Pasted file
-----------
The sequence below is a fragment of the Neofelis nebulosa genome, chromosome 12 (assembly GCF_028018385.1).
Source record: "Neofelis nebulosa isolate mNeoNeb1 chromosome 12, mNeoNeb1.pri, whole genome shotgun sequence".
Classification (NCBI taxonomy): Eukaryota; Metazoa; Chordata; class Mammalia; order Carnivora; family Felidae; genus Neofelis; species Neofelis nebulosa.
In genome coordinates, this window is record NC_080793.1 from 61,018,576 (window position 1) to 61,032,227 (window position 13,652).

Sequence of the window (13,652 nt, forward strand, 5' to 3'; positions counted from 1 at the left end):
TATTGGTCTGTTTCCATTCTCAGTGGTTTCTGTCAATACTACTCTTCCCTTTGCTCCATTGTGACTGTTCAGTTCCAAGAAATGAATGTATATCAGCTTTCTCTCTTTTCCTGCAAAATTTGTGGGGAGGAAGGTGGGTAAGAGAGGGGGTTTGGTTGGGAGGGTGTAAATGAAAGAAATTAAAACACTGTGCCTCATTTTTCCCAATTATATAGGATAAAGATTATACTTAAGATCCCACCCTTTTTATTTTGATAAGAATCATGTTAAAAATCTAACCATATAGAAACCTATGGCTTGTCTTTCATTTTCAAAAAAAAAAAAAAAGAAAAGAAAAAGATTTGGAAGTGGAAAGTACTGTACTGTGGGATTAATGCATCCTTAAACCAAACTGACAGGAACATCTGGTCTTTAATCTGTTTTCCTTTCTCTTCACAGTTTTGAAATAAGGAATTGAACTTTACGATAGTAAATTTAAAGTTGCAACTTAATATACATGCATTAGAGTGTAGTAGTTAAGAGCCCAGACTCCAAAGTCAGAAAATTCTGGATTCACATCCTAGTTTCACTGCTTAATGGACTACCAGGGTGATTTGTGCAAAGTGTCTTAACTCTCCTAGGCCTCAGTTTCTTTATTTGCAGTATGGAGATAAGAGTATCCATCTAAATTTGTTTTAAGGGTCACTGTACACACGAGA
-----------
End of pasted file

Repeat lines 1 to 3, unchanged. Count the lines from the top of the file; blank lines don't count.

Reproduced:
The sequence below is a fragment of the Neofelis nebulosa genome, chromosome 12 (assembly GCF_028018385.1).
Source record: "Neofelis nebulosa isolate mNeoNeb1 chromosome 12, mNeoNeb1.pri, whole genome shotgun sequence".
Classification (NCBI taxonomy): Eukaryota; Metazoa; Chordata; class Mammalia; order Carnivora; family Felidae; genus Neofelis; species Neofelis nebulosa.